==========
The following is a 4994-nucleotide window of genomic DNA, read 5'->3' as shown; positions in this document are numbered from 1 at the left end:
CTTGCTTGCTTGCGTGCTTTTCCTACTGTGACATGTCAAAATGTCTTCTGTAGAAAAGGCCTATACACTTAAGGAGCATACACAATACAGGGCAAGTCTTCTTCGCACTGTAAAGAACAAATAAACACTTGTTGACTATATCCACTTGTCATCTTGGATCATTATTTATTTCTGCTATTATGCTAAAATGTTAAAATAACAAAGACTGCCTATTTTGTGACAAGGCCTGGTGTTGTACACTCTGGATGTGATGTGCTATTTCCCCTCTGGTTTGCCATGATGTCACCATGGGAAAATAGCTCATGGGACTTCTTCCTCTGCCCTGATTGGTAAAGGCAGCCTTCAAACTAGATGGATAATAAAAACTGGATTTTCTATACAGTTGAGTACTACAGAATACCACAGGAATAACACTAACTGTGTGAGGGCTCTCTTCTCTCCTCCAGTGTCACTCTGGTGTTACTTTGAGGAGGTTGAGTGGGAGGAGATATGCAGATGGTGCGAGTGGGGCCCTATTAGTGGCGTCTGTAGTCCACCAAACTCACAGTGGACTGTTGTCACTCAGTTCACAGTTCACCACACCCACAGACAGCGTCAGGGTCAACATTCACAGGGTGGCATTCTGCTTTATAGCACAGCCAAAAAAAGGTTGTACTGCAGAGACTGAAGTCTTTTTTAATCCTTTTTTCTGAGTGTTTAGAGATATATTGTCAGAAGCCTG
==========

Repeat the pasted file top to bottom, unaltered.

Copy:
The following is a 4994-nucleotide window of genomic DNA, read 5'->3' as shown; positions in this document are numbered from 1 at the left end:
CTTGCTTGCTTGCGTGCTTTTCCTACTGTGACATGTCAAAATGTCTTCTGTAGAAAAGGCCTATACACTTAAGGAGCATACACAATACAGGGCAAGTCTTCTTCGCACTGTAAAGAACAAATAAACACTTGTTGACTATATCCACTTGTCATCTTGGATCATTATTTATTTCTGCTATTATGCTAAAATGTTAAAATAACAAAGACTGCCTATTTTGTGACAAGGCCTGGTGTTGTACACTCTGGATGTGATGTGCTATTTCCCCTCTGGTTTGCCATGATGTCACCATGGGAAAATAGCTCATGGGACTTCTTCCTCTGCCCTGATTGGTAAAGGCAGCCTTCAAACTAGATGGATAATAAAAACTGGATTTTCTATACAGTTGAGTACTACAGAATACCACAGGAATAACACTAACTGTGTGAGGGCTCTCTTCTCTCCTCCAGTGTCACTCTGGTGTTACTTTGAGGAGGTTGAGTGGGAGGAGATATGCAGATGGTGCGAGTGGGGCCCTATTAGTGGCGTCTGTAGTCCACCAAACTCACAGTGGACTGTTGTCACTCAGTTCACAGTTCACCACACCCACAGACAGCGTCAGGGTCAACATTCACAGGGTGGCATTCTGCTTTATAGCACAGCCAAAAAAAGGTTGTACTGCAGAGACTGAAGTCTTTTTTAATCCTTTTTTCTGAGTGTTTAGAGATATATTGTCAGAAGCCTG